Editor’s Note: This article was transcribed by Jackie Martin.
Correspondence of the Geneva Gazette.
ELMIRA, June 28, 1864.
SECRETARY STANTON’S despatches during the battles of the Wilderness, and subsequently, were calculated to deceive the people. It was the privilege of your humble correspondent, in a communication to the “Gazette” of this city, to suggest, that if Secretary Stanton would give the public the litteral meaning of our General’s despatches, instead of the dilated trash he was pleased to serve up to the public, that it would be far better for the people and the country. I am in a position to know that the Secretary’s despatches to Gen. Dix have been, in the main, false. But the limits of this letter will not admit of my going into particulars to show the utter falsehoods of those despatches. God knows, that so severe have been our losses, opposed as I am to the policy of the Administration, I had rather the impressions Stanton has sought to make should prevail, rather than otherwise, if by suppressing the truth, the real interests of the country may be promoted. But I cannot forgive the unwillingness of the Administration to trust the people. This has been a peculiar weakness of those who have controlled the Government since the commencement of the war. The President himself is but a servant of the people, and yet we see every day of our lives, almost, evidence that he is afraid to let the people,—who ought to be his masters, if indeed they are not,—know the true state of national affairs.
I am in receipt, almost daily, of letters from officers and privates in the Army of the Potomac—those who have fought and bled in that noble army from the first organization—who declare without any reserve, that if Gen. MCCLELLAN had received one-half the support which is now, ostensibly, being given to Gen. GRANT, Richmond and the whole rebel army of Virginia would have been ours in 1862.—It is a serious question to decide, if the wholesale massacre of our fellow countrymen shall be allowed to continue, simply to build up and retain in power a party whose principles and sympathies are wholly un American and antagonistic to the institutions of our country. Who is there professing christianity, or who has any love for his fellow countrymen, that is willing that this unnatural and (if we may use a term expressive of our feelings) devilish war, shall go on.
As in 1862, when Richmond was nearer being in our power than now, President LINCOLN made frequent visits to the Army of the Potomac. Many a scared veteran of that noble army has assured me that his visits were ever regarded as omens to the army. Why should the President visit the army? He has abundantly proven his entire ignorance and ability to assume, in the least degree, the management of the war. The country will ever hear with dread that he has visited any section of the army.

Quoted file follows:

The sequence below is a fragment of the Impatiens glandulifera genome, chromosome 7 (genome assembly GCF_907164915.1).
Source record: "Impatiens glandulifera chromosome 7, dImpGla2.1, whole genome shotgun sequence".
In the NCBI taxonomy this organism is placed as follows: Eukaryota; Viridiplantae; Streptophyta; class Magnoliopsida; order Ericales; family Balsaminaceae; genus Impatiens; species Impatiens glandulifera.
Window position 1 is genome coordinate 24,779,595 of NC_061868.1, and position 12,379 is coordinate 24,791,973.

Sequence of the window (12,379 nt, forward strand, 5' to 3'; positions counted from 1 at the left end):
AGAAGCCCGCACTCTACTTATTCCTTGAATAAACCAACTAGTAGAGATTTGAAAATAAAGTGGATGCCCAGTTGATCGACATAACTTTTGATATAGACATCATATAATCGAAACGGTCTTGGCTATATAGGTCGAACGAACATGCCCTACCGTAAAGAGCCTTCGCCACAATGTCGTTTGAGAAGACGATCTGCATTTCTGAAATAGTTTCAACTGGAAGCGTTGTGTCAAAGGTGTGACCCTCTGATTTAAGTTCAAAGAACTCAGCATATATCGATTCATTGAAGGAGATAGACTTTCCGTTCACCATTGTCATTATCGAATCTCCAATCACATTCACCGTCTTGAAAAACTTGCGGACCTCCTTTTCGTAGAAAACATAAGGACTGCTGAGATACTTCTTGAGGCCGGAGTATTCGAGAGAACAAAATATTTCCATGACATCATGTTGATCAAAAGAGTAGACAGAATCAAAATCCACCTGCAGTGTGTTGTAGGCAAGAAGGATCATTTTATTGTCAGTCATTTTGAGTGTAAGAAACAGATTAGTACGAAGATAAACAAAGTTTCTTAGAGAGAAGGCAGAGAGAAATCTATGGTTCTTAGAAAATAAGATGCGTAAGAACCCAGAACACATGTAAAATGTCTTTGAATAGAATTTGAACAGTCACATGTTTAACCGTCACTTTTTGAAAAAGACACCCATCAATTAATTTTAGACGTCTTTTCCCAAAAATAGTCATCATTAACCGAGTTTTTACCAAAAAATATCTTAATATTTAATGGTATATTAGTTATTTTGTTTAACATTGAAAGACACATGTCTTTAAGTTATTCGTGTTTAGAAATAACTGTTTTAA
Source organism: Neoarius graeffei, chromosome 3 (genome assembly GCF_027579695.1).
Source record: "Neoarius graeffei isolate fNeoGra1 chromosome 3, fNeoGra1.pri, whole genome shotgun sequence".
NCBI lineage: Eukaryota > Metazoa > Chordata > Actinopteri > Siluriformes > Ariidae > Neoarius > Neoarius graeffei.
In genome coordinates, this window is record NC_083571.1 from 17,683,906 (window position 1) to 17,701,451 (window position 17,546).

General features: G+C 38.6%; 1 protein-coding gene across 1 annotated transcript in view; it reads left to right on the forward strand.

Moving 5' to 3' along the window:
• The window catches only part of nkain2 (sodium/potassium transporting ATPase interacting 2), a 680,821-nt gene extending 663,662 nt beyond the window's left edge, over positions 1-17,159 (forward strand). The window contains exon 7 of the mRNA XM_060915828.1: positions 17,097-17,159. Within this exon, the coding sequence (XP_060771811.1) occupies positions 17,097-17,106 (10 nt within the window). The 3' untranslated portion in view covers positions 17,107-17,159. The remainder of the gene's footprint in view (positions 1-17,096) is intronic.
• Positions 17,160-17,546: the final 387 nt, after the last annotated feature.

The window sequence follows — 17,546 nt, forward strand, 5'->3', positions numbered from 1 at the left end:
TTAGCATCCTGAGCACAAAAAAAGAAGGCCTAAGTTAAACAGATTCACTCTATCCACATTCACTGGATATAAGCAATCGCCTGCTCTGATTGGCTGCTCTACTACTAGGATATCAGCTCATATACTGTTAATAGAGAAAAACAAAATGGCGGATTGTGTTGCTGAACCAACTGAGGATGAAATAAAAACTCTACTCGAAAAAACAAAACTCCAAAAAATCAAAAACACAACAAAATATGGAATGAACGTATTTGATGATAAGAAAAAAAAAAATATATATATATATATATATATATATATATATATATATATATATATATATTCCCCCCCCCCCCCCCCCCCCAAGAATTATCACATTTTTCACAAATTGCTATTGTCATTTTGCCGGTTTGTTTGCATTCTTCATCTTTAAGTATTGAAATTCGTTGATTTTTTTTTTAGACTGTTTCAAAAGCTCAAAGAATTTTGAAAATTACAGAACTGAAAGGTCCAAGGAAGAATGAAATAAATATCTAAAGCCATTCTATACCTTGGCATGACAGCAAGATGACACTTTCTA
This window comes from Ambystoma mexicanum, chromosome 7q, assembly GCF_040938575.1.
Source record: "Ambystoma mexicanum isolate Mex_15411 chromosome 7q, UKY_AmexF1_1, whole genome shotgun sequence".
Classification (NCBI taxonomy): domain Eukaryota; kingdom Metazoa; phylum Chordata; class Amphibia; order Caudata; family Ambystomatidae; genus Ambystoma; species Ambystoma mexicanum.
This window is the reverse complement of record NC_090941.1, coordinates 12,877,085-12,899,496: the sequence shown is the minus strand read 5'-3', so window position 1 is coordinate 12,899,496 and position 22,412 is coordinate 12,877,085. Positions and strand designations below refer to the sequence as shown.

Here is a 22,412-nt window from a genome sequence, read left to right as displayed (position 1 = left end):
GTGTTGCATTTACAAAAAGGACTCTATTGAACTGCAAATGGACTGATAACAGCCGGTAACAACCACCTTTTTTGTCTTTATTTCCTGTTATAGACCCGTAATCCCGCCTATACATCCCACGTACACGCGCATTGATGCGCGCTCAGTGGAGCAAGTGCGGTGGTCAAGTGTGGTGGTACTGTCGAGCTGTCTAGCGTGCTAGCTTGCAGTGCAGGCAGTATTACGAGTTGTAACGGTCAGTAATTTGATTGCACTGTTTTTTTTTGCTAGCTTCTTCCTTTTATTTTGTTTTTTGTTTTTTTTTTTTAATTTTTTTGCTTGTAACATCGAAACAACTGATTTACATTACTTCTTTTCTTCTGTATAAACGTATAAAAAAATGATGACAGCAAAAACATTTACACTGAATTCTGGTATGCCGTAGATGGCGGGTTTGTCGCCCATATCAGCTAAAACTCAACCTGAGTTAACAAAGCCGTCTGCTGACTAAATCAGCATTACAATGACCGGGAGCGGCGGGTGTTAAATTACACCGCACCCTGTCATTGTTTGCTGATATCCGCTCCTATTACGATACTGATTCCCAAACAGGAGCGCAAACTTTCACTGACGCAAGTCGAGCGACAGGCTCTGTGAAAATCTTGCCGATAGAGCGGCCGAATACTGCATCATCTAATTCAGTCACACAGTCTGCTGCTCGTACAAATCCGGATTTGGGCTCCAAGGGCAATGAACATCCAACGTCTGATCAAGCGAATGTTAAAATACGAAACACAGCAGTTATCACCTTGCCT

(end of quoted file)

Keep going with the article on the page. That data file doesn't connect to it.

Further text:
God knows that the people have already been humbugged enough. This is a day of solemn realities, and no time can be spared for the further testing not only of impracticable theories, but wicked plans to lure a free people into certain bondage.
We have a right, who have ever stood by the Constitution of our Fathers, to advise our countrymen in regard to the true interests of the country. We warn you, fellow countrymen to beware of a party, which in order to obtain place and power in the State, was willing to deluge the country in blood. If you would not be involved in the responsibility of destroying beyond redemption the best country and the freest institutions on earth, see to it that you defeat the nominees of the Baltimore Convention. You who believe in the freedom of the press, the freedom of speech and the right of every man to a fair trial by jury—you who would stay this useless and wicked expenditure of blood and treason and put down those who say that the old Union and Constitution shall not be preserved, we implore you to rally now for your country. While our soldiers fight one set of our deadly enemies in the field, let those of us who remain at home fight, with equal stubbornness the equally deadly enemies near at home.
- “Correspondence of the Geneva Gazette.” Geneva (NY) Gazette. July 1, 1864, p. 2 col. 3 ↩